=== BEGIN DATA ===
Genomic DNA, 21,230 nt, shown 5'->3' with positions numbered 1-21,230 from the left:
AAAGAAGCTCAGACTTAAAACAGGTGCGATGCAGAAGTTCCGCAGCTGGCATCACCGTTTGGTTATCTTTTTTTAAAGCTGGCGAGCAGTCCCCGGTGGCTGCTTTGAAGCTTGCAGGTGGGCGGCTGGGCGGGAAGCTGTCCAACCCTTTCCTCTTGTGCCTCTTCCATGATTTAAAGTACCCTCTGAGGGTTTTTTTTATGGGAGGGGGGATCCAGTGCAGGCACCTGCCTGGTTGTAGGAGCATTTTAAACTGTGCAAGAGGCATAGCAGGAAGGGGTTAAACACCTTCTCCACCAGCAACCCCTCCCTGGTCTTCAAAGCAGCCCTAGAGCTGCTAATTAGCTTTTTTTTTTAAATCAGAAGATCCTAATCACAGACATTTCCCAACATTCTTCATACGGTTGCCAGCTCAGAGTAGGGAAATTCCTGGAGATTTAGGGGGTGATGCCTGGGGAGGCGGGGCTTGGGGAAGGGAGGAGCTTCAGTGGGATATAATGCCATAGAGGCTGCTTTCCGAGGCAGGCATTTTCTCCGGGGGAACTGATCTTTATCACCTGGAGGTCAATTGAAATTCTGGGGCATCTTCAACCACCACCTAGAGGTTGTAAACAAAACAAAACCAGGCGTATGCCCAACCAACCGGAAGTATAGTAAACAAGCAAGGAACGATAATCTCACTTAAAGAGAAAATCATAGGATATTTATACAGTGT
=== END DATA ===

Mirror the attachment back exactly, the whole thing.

Genomic DNA, 21,230 nt, shown 5'->3' with positions numbered 1-21,230 from the left:
AAAGAAGCTCAGACTTAAAACAGGTGCGATGCAGAAGTTCCGCAGCTGGCATCACCGTTTGGTTATCTTTTTTTAAAGCTGGCGAGCAGTCCCCGGTGGCTGCTTTGAAGCTTGCAGGTGGGCGGCTGGGCGGGAAGCTGTCCAACCCTTTCCTCTTGTGCCTCTTCCATGATTTAAAGTACCCTCTGAGGGTTTTTTTTATGGGAGGGGGGATCCAGTGCAGGCACCTGCCTGGTTGTAGGAGCATTTTAAACTGTGCAAGAGGCATAGCAGGAAGGGGTTAAACACCTTCTCCACCAGCAACCCCTCCCTGGTCTTCAAAGCAGCCCTAGAGCTGCTAATTAGCTTTTTTTTTTAAATCAGAAGATCCTAATCACAGACATTTCCCAACATTCTTCATACGGTTGCCAGCTCAGAGTAGGGAAATTCCTGGAGATTTAGGGGGTGATGCCTGGGGAGGCGGGGCTTGGGGAAGGGAGGAGCTTCAGTGGGATATAATGCCATAGAGGCTGCTTTCCGAGGCAGGCATTTTCTCCGGGGGAACTGATCTTTATCACCTGGAGGTCAATTGAAATTCTGGGGCATCTTCAACCACCACCTAGAGGTTGTAAACAAAACAAAACCAGGCGTATGCCCAACCAACCGGAAGTATAGTAAACAAGCAAGGAACGATAATCTCACTTAAAGAGAAAATCATAGGATATTTATACAGTGT